Crime on campus slow, report shows
Police data implies slightly lower number of illegal acts
Police Services Lt. Jose Oliveira knocked three times on his wooden desk as he uttered the words, "So far this semester things have been relatively quiet" regarding crime on campus.
Despite a burglary in the Applied Arts Building, vandalism, multiple thefts and a stolen car occurring this semester, Oliveira said there has not been too much criminal activity compared to previous semesters.
"Our busiest day of the week is Wednesday, the second busiest being Monday," he said. "But typically, spring (semester) is not as busy as the fall."
On the morning of Jan. 28, the AA Building had been reported as being broken into.
A staff member said that two offices had been broken into resulting in items being stolen, and reported the crime. The items taken did not belong to the college, they were personal items or belonged to the district, Oliveira said.
"As far as the AA Building is concerned the investigation is still pending, so the only ones who know what happened are the police, the witnesses and the person or people who did it," he said.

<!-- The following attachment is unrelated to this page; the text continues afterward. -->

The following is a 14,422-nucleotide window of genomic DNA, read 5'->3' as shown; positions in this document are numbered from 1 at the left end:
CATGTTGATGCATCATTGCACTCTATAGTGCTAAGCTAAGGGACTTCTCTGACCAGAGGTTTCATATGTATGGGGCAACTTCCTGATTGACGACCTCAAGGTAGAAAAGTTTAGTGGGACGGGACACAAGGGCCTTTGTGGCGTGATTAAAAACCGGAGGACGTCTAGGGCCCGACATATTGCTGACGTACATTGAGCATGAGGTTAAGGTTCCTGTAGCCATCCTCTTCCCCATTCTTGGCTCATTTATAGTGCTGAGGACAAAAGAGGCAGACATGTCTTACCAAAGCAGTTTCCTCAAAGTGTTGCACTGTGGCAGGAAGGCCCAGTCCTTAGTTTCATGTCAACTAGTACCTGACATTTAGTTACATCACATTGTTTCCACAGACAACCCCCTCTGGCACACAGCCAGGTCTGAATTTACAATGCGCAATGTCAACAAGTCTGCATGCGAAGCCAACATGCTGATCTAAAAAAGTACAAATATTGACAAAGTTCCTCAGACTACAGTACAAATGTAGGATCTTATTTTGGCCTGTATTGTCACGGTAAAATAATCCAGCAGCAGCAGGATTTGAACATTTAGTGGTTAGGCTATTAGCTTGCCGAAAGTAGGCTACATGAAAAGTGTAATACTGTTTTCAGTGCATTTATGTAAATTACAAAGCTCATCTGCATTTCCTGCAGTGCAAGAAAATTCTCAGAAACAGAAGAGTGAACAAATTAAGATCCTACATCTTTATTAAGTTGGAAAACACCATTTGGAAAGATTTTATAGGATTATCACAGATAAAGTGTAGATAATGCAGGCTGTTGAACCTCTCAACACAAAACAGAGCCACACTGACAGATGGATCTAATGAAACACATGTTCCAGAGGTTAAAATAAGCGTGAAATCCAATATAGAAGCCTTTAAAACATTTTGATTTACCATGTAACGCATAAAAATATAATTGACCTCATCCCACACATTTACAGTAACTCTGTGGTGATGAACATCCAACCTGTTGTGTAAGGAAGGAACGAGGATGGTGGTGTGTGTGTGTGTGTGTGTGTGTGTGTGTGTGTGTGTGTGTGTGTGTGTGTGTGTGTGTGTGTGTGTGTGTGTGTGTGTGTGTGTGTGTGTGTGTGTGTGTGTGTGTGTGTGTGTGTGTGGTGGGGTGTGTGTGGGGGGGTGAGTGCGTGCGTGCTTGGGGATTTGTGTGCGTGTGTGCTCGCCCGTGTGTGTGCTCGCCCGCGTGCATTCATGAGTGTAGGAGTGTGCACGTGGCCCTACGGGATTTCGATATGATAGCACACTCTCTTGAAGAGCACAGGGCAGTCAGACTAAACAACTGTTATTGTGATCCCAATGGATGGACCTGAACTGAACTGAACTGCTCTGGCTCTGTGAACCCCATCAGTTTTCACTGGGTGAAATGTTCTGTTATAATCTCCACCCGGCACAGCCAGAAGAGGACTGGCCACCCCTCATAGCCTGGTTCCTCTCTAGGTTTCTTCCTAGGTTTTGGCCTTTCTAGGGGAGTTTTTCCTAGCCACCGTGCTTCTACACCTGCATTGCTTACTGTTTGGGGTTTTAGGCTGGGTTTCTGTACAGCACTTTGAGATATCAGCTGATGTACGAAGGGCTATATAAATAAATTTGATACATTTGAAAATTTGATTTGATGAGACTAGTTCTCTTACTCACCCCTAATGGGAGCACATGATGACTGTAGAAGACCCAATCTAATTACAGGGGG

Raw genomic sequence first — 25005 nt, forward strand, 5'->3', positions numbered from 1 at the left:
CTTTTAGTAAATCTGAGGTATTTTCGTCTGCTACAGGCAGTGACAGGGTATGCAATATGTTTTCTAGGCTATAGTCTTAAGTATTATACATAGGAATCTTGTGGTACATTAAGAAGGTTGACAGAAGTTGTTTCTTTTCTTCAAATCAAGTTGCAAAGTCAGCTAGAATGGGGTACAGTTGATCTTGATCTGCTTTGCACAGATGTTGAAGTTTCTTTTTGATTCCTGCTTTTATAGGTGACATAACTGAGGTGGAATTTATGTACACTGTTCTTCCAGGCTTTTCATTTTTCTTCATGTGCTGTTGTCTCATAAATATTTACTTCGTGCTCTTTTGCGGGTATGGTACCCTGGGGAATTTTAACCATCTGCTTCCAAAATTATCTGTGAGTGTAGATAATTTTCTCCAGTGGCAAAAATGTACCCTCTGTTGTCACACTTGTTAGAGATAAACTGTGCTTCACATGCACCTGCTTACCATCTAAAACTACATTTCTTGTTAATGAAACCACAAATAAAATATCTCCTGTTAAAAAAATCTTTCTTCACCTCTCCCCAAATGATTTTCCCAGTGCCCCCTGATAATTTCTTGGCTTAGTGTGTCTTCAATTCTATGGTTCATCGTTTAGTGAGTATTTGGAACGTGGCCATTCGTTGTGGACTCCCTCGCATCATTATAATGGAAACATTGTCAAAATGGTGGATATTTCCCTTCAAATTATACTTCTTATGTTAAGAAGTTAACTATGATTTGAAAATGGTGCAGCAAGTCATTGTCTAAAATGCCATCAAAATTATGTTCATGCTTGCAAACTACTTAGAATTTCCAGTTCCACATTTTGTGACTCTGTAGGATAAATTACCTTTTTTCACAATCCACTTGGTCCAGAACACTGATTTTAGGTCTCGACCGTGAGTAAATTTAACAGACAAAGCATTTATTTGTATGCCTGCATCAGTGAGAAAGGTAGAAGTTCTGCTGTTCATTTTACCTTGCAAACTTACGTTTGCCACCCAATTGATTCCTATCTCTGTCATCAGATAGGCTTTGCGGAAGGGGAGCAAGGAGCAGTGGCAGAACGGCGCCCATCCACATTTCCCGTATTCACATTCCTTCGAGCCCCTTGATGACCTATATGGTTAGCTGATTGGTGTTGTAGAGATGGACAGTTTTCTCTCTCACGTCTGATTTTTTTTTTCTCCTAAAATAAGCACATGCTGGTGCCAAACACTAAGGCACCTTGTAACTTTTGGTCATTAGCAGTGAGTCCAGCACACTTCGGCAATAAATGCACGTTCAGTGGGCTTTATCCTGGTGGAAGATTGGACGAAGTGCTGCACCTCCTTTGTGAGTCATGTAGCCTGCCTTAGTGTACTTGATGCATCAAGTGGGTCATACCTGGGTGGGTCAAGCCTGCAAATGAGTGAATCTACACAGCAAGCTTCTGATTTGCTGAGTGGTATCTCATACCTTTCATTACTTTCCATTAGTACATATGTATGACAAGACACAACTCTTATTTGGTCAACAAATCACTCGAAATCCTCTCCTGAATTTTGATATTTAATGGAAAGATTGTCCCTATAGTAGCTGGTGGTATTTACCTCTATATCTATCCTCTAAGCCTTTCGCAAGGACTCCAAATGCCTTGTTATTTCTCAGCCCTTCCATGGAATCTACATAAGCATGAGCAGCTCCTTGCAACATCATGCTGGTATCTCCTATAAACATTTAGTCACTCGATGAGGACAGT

On the same day a gray 1995 Honda Accord was stolen on Campus Drive.
"Generally speaking, stolen cars show up in a day or two," Oliveira said. "Students who own this model of car or anything similar to it should invest in a steering wheel club or alarm system."
Administrative justice major Reginald Lambert had his phone stolen early Monday morning.
Lambert reported the crime to Police Services, but was not hopeful in hearing of any results.
"School is already enough to deal with, now I have to worry about my stuff being stolen," Lambert said. "Simply put, campus security needs to be tightened."
Engineering major Dustin Cruz agrees.
"As long as everyone is doing their job there shouldn't be too many problems," Cruz said.
While the Police Services department will continue investigations of all open cases, officers will be focusing on campus safety and cracking down on vandalism, Oliveira said.
"We're trying to catch the vandal writing 'All cops are bastards,'" he said.
The person responsible has done it three times.
Police Services will also be more focused on giving citations to those who drive in the wrong direction on Campus Drive, which is a one-way street for a portion of the road.
It is a frequent occurrence said Oliveira, "Luckily there haven't been any accidents, but we will be giving citations to those (Police Services officers) catch doing it, and the tickets are quite expensive."
Police Services will be focusing on teaching the student body about safety measures this semester.
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